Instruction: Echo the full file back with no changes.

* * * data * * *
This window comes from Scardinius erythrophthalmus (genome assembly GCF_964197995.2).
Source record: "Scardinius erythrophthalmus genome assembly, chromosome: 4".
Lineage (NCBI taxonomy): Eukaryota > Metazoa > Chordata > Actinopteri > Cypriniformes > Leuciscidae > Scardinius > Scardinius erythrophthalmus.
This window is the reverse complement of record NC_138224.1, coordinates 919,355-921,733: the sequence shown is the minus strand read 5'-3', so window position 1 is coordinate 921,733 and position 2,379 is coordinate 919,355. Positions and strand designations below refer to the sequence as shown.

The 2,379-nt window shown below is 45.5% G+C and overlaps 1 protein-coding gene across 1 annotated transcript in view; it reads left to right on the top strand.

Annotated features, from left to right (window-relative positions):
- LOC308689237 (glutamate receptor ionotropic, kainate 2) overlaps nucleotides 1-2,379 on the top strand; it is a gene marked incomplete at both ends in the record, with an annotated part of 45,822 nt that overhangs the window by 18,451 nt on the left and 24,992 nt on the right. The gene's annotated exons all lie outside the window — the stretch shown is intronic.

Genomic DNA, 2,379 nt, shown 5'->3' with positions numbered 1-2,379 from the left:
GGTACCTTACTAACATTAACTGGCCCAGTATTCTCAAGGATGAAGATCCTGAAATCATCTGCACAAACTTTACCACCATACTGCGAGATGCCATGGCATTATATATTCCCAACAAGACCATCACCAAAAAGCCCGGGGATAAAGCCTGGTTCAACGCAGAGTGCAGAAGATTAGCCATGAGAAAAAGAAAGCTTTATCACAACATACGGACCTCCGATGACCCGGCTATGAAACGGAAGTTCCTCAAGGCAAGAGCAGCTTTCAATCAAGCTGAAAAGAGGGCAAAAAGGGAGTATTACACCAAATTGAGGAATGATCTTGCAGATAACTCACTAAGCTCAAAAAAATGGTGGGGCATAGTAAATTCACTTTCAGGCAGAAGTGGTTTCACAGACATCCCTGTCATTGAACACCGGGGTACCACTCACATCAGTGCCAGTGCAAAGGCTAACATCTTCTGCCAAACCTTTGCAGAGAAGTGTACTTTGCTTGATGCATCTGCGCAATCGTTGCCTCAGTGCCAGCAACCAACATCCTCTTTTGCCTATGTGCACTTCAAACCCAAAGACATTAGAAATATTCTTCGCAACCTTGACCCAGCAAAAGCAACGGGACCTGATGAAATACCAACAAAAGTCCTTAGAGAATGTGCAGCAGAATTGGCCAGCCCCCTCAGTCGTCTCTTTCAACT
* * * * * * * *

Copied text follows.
This window comes from Scardinius erythrophthalmus (genome assembly GCF_964197995.2).
Source record: "Scardinius erythrophthalmus genome assembly, chromosome: 4".
Lineage (NCBI taxonomy): Eukaryota > Metazoa > Chordata > Actinopteri > Cypriniformes > Leuciscidae > Scardinius > Scardinius erythrophthalmus.
This window is the reverse complement of record NC_138224.1, coordinates 919,355-921,733: the sequence shown is the minus strand read 5'-3', so window position 1 is coordinate 921,733 and position 2,379 is coordinate 919,355. Positions and strand designations below refer to the sequence as shown.

The 2,379-nt window shown below is 45.5% G+C and overlaps 1 protein-coding gene across 1 annotated transcript in view; it reads left to right on the top strand.

Annotated features, from left to right (window-relative positions):
- LOC308689237 (glutamate receptor ionotropic, kainate 2) overlaps nucleotides 1-2,379 on the top strand; it is a gene marked incomplete at both ends in the record, with an annotated part of 45,822 nt that overhangs the window by 18,451 nt on the left and 24,992 nt on the right. The gene's annotated exons all lie outside the window — the stretch shown is intronic.

Genomic DNA, 2,379 nt, shown 5'->3' with positions numbered 1-2,379 from the left:
GGTACCTTACTAACATTAACTGGCCCAGTATTCTCAAGGATGAAGATCCTGAAATCATCTGCACAAACTTTACCACCATACTGCGAGATGCCATGGCATTATATATTCCCAACAAGACCATCACCAAAAAGCCCGGGGATAAAGCCTGGTTCAACGCAGAGTGCAGAAGATTAGCCATGAGAAAAAGAAAGCTTTATCACAACATACGGACCTCCGATGACCCGGCTATGAAACGGAAGTTCCTCAAGGCAAGAGCAGCTTTCAATCAAGCTGAAAAGAGGGCAAAAAGGGAGTATTACACCAAATTGAGGAATGATCTTGCAGATAACTCACTAAGCTCAAAAAAATGGTGGGGCATAGTAAATTCACTTTCAGGCAGAAGTGGTTTCACAGACATCCCTGTCATTGAACACCGGGGTACCACTCACATCAGTGCCAGTGCAAAGGCTAACATCTTCTGCCAAACCTTTGCAGAGAAGTGTACTTTGCTTGATGCATCTGCGCAATCGTTGCCTCAGTGCCAGCAACCAACATCCTCTTTTGCCTATGTGCACTTCAAACCCAAAGACATTAGAAATATTCTTCGCAACCTTGACCCAGCAAAAGCAACGGGACCTGATGAAATACCAACAAAAGTCCTTAGAGAATGTGCAGCAGAATTGGCCAGCCCCCTCAGTCGTCTCTTTCAACT